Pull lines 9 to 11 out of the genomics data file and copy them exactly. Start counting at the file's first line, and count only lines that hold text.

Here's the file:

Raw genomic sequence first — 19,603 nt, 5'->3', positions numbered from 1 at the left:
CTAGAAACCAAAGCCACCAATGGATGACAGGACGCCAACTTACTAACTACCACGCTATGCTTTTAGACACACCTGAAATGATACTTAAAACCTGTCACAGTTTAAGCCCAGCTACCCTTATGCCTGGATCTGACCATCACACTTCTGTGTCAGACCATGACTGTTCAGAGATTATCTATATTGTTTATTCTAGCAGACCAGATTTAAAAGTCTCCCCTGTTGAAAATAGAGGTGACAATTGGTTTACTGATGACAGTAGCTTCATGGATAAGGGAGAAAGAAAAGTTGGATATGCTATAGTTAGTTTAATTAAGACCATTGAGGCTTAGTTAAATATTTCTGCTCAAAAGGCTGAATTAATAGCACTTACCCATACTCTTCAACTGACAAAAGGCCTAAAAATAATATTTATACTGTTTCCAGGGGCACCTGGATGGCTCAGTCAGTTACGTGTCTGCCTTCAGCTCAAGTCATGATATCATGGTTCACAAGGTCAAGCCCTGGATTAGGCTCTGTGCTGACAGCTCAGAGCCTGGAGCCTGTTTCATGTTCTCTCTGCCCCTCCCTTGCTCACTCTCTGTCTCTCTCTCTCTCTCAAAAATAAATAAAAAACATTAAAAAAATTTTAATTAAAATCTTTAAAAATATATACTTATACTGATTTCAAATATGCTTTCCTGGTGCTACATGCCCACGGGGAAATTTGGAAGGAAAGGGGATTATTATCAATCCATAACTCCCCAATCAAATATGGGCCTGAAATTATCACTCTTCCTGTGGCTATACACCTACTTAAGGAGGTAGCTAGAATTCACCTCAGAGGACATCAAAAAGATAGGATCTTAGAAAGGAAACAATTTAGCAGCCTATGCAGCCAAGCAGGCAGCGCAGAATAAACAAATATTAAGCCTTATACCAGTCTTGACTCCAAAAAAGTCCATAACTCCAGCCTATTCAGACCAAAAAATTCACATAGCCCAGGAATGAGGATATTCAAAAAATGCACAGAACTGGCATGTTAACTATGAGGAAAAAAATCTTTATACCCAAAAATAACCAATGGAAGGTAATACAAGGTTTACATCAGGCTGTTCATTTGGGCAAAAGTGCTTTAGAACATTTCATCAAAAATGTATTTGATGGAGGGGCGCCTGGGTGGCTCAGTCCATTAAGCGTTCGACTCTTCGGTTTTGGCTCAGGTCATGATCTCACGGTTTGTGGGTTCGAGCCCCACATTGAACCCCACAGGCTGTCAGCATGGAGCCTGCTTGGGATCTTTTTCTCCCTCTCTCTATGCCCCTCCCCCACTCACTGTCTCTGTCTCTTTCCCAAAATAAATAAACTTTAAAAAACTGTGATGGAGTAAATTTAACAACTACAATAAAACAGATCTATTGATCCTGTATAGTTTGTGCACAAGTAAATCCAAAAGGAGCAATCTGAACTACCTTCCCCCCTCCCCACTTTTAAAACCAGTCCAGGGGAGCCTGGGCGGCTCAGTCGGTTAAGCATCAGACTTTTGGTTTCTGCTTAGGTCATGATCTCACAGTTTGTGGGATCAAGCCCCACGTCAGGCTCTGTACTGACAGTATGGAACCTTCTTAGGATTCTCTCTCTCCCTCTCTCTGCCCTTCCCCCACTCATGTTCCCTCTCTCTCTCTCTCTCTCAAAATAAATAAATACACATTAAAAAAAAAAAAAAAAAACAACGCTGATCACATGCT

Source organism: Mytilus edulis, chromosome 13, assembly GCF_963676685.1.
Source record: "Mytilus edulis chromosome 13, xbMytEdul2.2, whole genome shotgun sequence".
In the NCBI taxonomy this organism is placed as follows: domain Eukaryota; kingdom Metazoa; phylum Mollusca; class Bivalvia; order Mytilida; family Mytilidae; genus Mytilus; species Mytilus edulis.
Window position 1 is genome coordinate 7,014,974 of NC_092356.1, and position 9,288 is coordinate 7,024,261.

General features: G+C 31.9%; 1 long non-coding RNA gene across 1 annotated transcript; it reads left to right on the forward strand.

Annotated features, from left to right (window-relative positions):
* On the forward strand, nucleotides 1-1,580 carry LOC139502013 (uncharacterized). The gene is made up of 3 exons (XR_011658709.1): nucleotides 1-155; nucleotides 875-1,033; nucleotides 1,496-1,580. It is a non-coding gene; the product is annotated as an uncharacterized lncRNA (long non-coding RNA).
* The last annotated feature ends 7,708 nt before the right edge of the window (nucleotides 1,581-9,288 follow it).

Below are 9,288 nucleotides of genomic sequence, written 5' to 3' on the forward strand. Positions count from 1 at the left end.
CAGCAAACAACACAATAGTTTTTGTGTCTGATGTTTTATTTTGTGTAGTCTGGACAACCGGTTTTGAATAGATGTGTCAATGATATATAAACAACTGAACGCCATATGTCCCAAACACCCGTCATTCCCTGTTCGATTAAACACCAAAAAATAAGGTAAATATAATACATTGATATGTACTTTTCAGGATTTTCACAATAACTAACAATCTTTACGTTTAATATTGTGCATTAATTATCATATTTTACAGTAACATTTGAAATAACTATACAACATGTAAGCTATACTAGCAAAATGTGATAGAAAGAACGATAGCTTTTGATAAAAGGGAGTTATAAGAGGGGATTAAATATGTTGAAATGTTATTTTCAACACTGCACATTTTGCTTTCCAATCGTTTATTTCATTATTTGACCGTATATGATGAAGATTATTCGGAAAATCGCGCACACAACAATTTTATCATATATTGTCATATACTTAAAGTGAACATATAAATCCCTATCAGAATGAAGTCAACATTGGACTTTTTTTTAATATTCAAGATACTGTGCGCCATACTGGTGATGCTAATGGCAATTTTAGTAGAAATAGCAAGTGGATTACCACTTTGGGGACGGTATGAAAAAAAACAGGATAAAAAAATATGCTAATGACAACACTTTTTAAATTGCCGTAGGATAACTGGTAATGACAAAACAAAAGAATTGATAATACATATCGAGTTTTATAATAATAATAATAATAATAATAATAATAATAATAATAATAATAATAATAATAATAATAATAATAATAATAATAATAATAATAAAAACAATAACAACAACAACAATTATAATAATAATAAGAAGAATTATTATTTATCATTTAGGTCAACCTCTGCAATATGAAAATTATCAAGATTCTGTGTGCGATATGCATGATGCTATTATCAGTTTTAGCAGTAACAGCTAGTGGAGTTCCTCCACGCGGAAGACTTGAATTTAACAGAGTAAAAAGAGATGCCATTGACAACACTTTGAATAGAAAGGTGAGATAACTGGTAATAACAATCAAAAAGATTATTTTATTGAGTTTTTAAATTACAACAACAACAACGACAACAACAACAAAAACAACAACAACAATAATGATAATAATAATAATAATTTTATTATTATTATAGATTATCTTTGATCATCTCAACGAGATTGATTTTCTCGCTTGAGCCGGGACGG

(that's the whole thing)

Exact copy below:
* On the forward strand, nucleotides 1-1,580 carry LOC139502013 (uncharacterized). The gene is made up of 3 exons (XR_011658709.1): nucleotides 1-155; nucleotides 875-1,033; nucleotides 1,496-1,580. It is a non-coding gene; the product is annotated as an uncharacterized lncRNA (long non-coding RNA).
* The last annotated feature ends 7,708 nt before the right edge of the window (nucleotides 1,581-9,288 follow it).

Below are 9,288 nucleotides of genomic sequence, written 5' to 3' on the forward strand. Positions count from 1 at the left end.